|By Sarah Zoellick, The Honolulu Star-Advertiser|
|McClatchy-Tribune Information Services|
Makani Kai owner
"The first, most important thing is to focus on the passengers that are still here, the passengers' well-being -- that's my main concern right now," Schuman said. "And the second concern is to get the aircraft up out of the water and its engine removed and sent back to the manufacturer for inspection."
In light of the pilot telling Schuman that the aircraft had "catastrophic engine failure" shortly after takeoff, Weiss said the NTSB is also eager to pluck it from the ocean floor.
"Obviously, we want to recover the airplane," he said. "We're interested in looking at the engine."
The NTSB had assumed the 42-foot single-engine plane was a loss after the Wednesday crash partly because of
"The geography of
A 200-foot recovery vessel is scheduled to leave
Weiss said Makani Kai's insurance company is reportedly paying for the recovery effort, but Schuman said those details have yet to be fully worked out.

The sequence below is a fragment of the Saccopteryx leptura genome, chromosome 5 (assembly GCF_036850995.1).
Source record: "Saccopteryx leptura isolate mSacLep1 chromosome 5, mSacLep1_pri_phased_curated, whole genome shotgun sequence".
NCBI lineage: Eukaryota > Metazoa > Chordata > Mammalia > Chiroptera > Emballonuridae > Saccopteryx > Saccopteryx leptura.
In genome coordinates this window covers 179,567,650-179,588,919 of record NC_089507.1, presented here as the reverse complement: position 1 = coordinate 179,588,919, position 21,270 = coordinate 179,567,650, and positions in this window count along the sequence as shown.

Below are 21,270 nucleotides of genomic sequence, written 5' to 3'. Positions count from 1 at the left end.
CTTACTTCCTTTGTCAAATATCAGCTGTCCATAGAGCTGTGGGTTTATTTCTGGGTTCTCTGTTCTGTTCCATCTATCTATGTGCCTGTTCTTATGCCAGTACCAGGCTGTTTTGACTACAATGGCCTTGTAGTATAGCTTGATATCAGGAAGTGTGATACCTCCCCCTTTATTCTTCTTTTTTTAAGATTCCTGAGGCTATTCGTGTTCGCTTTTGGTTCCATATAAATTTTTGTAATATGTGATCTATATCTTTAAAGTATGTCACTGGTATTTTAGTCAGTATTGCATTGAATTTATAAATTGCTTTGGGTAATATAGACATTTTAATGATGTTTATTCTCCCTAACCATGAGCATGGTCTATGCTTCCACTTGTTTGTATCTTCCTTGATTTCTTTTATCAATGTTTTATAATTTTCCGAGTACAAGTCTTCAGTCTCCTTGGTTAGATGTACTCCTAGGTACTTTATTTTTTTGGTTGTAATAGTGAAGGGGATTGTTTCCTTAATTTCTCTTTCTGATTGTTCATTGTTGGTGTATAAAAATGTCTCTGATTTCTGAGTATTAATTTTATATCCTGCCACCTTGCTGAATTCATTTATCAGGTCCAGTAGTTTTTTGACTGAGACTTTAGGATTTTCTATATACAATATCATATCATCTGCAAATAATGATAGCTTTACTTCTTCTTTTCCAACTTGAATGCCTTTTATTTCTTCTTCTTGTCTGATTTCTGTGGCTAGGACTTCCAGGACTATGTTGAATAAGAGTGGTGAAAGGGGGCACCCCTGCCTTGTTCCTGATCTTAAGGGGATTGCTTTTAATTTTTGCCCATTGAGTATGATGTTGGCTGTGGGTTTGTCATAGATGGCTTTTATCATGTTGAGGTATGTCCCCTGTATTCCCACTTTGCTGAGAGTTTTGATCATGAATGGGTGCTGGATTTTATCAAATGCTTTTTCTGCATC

"It's a very costly recovery, and I am not looking at this as what it costs," Schuman said. "It needs to be done, so we're going to get it done."
Weiss cautioned that the wreckage has not yet been positively identified as the aircraft involved in the crash. It's also not guaranteed to still be there when recovery efforts commence.
"There's still a lot of steps to go," he said. "So there's still many questions that remain."
The NTSB routinely investigates crashes without being able to examine the aircraft involved, Weiss said last week, and the investigator dispatched to
The NTSB also has experience in retrieving bits of airplanes from great depths of the
The cargo door was recovered in two pieces from the ocean floor at a depth of 14,200 feet on
The door's recovery allowed the NTSB to come up with a probable cause of the accident being attributed to a faulty switch or wiring that suddenly opened the cargo door, causing an explosive decompression.
In the Makani Kai case,